Like many Canadian energy producers, Penn West Exploration (PWE) has suffered from lower realized energy prices and transportation bottlenecks. During the past year, Penn West saw its share price range from a high of $16 to a low of about $9.60. However, Penn West has recently seen its stock surge 15% due to the recent uptick in natural gas prices and optimism about future pipeline expansions. Penn West currently offers a $0.27 quarterly dividend. At current prices, the stock yields about 9.4%.
Penn West recently released its full year 2012 results. For FY 2012, Penn West generated $1.25B in funds flow from operations ("FFO"). Average production was about 161,195 BOE/d, in line with guidance of 161,000 - 163,000 BOE/d. The production mix was about 65% liquids. Penn West ended 2012 with about $2.7B in debt, for a debt to EBITDA ratio of about 2.1X.
Probably the most valuable asset owned by Penn West are its reserves, with an NPV of $9.1B. As of Q4 2012, Penn West had over 334 MMBOE of proved reserves. When adding probables ("2P"), this increases to 676 MMBOE. Liquids account for 71% of 2P reserves. The reserve mix is 52% light and medium oil, 29% natural gas, 13% heavy oil, and 6% NGLs.
During 2012, Penn West completed the disposition of about 16,500 BOE/d for net proceeds of about $1.6B. Penn West has large asset base, with over 5.7M acres of land across Western Canada. During 2013, Penn West plans to consolidate its assets, by selling underutilized, non-core acreage.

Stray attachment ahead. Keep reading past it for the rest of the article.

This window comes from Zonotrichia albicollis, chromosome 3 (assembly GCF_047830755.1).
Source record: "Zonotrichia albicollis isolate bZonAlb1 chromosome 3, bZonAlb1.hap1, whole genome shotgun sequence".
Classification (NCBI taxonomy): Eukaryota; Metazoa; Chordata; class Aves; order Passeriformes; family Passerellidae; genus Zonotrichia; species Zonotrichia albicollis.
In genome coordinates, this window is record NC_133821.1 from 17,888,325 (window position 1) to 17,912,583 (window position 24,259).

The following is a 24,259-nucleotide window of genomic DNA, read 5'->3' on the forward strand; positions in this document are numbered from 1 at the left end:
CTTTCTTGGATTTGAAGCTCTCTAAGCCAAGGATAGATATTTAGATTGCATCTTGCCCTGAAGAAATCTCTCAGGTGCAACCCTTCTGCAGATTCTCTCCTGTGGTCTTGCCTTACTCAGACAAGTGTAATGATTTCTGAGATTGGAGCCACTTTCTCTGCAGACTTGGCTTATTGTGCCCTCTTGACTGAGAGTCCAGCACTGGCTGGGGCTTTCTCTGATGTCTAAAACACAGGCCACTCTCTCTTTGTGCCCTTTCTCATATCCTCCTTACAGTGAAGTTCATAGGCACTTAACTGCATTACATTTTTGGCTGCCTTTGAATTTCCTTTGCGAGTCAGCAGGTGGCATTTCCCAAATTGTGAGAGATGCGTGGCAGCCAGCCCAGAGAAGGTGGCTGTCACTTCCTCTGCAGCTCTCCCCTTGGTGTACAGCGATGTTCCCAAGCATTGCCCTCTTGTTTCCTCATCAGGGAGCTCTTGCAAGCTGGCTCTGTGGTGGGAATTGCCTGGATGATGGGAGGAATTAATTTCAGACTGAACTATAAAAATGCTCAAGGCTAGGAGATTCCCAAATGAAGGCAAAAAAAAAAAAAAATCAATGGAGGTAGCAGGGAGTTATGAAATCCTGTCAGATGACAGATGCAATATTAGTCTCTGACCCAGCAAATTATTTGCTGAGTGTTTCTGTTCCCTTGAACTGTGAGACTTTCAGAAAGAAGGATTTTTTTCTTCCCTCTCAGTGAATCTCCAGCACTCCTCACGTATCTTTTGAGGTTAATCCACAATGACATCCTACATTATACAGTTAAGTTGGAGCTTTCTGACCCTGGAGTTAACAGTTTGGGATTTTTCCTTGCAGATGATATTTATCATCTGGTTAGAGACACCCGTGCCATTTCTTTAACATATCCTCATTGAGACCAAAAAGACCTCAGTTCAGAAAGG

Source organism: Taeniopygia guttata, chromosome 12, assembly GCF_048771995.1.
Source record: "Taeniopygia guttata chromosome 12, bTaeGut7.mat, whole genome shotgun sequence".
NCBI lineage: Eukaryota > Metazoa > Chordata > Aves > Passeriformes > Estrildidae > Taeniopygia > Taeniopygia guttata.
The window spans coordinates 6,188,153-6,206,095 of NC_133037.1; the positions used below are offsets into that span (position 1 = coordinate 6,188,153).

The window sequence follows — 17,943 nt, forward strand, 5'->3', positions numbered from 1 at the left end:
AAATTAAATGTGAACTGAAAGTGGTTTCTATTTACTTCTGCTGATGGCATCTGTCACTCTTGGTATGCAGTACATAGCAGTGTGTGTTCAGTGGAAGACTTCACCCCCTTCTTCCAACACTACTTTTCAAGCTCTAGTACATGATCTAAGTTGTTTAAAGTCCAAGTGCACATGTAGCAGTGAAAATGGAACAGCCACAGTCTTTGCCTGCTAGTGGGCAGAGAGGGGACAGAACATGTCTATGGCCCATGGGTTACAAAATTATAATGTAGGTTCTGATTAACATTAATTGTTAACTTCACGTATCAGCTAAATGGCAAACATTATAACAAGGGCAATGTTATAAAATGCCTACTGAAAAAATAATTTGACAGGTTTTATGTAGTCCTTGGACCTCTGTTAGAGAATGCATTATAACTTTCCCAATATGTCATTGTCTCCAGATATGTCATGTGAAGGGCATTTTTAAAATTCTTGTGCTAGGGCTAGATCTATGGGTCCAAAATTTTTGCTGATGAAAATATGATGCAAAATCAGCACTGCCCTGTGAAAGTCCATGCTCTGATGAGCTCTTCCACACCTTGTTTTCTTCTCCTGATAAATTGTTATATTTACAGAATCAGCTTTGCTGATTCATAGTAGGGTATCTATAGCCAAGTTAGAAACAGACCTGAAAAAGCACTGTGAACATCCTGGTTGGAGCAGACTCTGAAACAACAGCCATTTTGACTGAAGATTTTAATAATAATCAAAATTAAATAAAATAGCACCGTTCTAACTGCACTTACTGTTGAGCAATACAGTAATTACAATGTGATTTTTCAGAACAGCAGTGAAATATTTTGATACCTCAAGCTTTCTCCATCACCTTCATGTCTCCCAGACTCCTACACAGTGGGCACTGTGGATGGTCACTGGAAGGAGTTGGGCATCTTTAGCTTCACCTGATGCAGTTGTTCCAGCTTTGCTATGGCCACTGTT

Penn West has a target of about $900M in capital spending in 2013, with a possible incremental increase of an additional $300M. Planned rig activity for Q1 2013 is expected to be between 18 to 20 rigs. Penn West FY 2013 production is forecasted to be between 135 - 145 MBOE/d, a decline of 22% from 2012 levels.
During 2013, Penn West cash flow is somewhat protected to the downside, with about 55,000 BOE/d of crude oil production and 125 MMCF/d of natural production hedged. Penn West cash flow would be positively affected by an increase in energy prices, with an $10 upward move in WTI oil prices increase cash flow by $202M. Similarly, Penn West would greatly benefit from a narrowing of the differential between Canadian light oil and WTI, with a $8 tightening increasing cash flow by $258M.
Penn West is not a stock for the faint of heart. Cash flow for 2013 will not likely cover both the dividend and capital spending. Indeed, Penn West paid out over $512M in dividends last year, or about 41% of its cash flow. Also note that capital spending is expected to be $900M in 2013. Considering that Penn West only generated $1.25B in cash flow in 2012 and that production is expected to decline 22%, I think it is safe to assume that the current dividend is not sustainable. Please keep in mind that Penn West can also plug this gap with asset sales.
Penn West is clearly betting on an increase in cash flow due to higher realized energy prices. While Penn West is cheap, and undervalued, I would be wary of starting a position, especially after some of the recent management turnover. Like Pengrowth Energy (PGH), Penn West is a high risk, high reward stock. However, I feel that its dividend is in more danger, since unlike its peers Pengrowth and Enerplus (ERF), Penn West has yet to lower its dividend.